• Results Section (Table), Comment 5: Would it be pneumonia or severe pneumonia. According to WHO pocket book 2013 (new definition / classification of pneumonia) if it is presence of lower chest wall indrawing in children presenting with cough or difficult breathing it would be pneumonia it would be defined as pneumonia only.

We thank the reviewer in the table and we have corrected it to Severe Pneumonia in both places within the table. We apologise for the typographical error.

  • Comment 6: Author should bring this in discussion. The way this study authors (Gupta et al) defined pneumonia and severe pneumonia did not follow the recent classification of pneumonia. Reference: WHO Pocket Book. Pocket Book of Hospital care for children: Guideline for the Management of Common Childhood Illness- 2nd ed. [Internet]. 2nd Editio. 2013. 1-412 p. Available from: [[3]]

In this study high dose vitamin D intervention was given in only pneumonia cases which differ from the study of Gupta 2012 where low dose intervention was given in severe pneumonia cases. This should be discussed in the discussion and compared.


We thank the reviewer for the extremely thoughtful comment and have modified the last part of the discussion section towards the need for trials to use standard WHO definions. The issue of proper dosage is already in the manuscript.

Reviewer 4

Review by anonymous peer reviewer ,
This review was submitted on , and refers to this previous version of the article

The paper deals with looking for evidence in randomised controlled trials of usefulness of vitamin D in infants and children with CAP. The methodology of this research was based on electronic databases or grey literature. The authors established inclusion criteria which allowed them to screen enough papers to put in evidence the putative usefulness of vitamin D as an adjunct for the treatment of CAP in infants and children from 1 month to 5 years of age.

A total of 365 papers and 25 clinical registry records have been carefully taken into consideration, and in particular six clinical trials were identified and their characteristics presented in a proper Table. Each trial has been carefully presented and discussed according to the GRADE approach whose usefulness in rating the quality of evidence has been highlighted in the Section “Summary of findings”.

In the Section “Discussion” the main characteristics and the results of the studies are summarized in the light of the possibility to justify the use of vitamin D as above described. However, in this concern the authors’ conclusion is that evidence available is insufficient.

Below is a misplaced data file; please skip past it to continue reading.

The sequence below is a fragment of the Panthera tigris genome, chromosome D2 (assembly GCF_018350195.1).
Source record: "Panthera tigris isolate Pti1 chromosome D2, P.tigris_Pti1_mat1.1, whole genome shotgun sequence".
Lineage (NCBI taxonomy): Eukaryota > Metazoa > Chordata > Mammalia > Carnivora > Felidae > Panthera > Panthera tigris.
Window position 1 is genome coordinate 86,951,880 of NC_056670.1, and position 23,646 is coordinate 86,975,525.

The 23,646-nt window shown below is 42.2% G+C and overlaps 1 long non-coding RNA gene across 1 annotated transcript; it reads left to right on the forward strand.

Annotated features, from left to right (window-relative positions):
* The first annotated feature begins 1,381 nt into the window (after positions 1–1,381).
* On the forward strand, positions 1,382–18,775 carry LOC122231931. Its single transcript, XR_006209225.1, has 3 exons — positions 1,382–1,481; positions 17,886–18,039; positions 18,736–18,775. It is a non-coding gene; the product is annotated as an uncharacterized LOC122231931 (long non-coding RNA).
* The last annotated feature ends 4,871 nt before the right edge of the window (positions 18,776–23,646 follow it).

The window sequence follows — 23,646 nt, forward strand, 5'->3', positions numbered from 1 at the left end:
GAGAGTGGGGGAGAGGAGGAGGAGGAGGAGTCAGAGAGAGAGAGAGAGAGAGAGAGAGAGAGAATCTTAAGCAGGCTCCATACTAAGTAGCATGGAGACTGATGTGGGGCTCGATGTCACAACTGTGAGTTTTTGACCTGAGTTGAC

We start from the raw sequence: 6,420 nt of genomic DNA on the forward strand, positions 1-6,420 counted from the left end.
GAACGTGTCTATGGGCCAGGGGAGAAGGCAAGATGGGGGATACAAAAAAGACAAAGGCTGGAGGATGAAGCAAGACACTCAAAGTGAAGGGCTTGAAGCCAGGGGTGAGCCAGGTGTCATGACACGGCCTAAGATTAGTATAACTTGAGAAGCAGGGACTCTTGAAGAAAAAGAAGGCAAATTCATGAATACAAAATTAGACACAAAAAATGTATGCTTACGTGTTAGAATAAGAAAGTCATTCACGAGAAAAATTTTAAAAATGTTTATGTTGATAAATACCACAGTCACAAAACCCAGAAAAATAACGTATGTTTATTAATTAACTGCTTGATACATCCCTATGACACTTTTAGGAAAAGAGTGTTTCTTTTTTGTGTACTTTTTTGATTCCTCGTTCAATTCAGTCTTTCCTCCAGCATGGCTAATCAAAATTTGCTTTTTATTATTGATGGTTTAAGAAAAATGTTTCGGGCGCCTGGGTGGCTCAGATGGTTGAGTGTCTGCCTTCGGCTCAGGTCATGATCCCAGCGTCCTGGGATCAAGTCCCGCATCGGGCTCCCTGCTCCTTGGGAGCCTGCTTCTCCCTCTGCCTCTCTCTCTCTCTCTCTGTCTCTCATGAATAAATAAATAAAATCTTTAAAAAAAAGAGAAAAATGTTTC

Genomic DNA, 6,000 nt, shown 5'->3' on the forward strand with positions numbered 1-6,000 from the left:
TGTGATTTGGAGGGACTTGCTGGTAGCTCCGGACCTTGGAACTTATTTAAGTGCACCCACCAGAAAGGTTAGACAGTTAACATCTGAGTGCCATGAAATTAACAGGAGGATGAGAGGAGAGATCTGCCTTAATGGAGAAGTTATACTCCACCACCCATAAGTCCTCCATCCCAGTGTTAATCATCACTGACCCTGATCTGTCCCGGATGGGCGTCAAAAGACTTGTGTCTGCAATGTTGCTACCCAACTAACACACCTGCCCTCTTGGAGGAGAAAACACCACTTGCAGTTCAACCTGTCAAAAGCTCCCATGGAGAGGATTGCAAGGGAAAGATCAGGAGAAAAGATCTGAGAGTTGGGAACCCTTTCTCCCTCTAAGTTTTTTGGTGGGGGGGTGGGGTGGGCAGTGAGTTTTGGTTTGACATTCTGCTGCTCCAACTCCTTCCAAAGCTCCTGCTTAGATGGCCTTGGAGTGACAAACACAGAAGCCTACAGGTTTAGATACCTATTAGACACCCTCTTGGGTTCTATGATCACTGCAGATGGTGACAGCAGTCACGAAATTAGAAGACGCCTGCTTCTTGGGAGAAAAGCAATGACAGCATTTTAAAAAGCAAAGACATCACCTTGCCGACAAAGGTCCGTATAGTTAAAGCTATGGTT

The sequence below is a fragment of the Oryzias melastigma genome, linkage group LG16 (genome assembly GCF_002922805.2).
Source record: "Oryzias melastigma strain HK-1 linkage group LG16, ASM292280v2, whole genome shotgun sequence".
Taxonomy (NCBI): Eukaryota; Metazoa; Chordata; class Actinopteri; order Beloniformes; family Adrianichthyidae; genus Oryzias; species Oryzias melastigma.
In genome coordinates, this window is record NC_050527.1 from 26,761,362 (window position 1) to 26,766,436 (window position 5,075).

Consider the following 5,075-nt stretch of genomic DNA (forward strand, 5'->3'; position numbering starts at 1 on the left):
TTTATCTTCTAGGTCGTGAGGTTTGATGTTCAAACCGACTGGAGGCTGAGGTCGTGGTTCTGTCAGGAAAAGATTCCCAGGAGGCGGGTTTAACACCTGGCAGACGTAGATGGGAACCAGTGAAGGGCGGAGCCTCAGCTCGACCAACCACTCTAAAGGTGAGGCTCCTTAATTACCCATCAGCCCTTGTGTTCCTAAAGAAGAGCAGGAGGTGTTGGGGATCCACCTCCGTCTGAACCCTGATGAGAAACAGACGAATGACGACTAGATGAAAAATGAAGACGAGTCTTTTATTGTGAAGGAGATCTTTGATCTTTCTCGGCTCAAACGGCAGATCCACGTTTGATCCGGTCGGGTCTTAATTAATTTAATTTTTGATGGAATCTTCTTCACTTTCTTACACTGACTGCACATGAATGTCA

The study is well designed as well as it is well written. All the putative questions raised by the studies’ examination are carefully answered.

As a very small consideration, attention should be payed to some minor points. For exemplum, the reference (26) at the end of the Section “Discussion” should be changed (27).

As a final judgement, in my opinion the paper is suitable for print.


We thank the reviewer for the very kind comments about the article and the extensive review on all aspects of the study. As pointed out by the reviewer, we have corrected the sequence of reference in the last part of the discussion and also reviewed all the references for accuracy too.

Additional comments from the Editorial Board

Comments by Dr. Gwinyai Masukume
1. In the methods section the authors write "We used the Cochrane methodology for assessing risk of bias and where adequate data was available conducted a meta-analysis using a random-effects model. We assessed overall evidence quality using the GRADE approach." However for the All-cause mortality section they write "A fixed effects model was used since no heterogeneity was detected. (Figure 4) (Table 5)." I think the abstract might be misleading regarding if a random or fixed effects model was used. (I suspect that if there is no heterogeneity the random and fixed effects models give the same result?). Nevertheless I suggest the authors also report heterogeneity stats e.g. I-squared in the abstract.

2. Also, the PRISMA flow chart figure 1 is presented. However it's unclear to me if the authors followed the PRISMA guidelines If so in my opinion, I think they should mention this explicitly and cite e.g. (and someone should check indeed that PRISMA guidelines were followed).

Reply by the authors (June 13th, 2017):


We agree with the comments and have revised the manuscript accordingly. We have attached the PRISMA compliance checklist for the review , which can go as a Supplementary Data file 2 and modified the results section accordingly. We have modified the abstract to remove ambiguity as the Editor has rightly pointed out. We have however not included the information on heterogeneity in the abstract as it is not a common practice. We have explained the heterogeneity values I in the results section.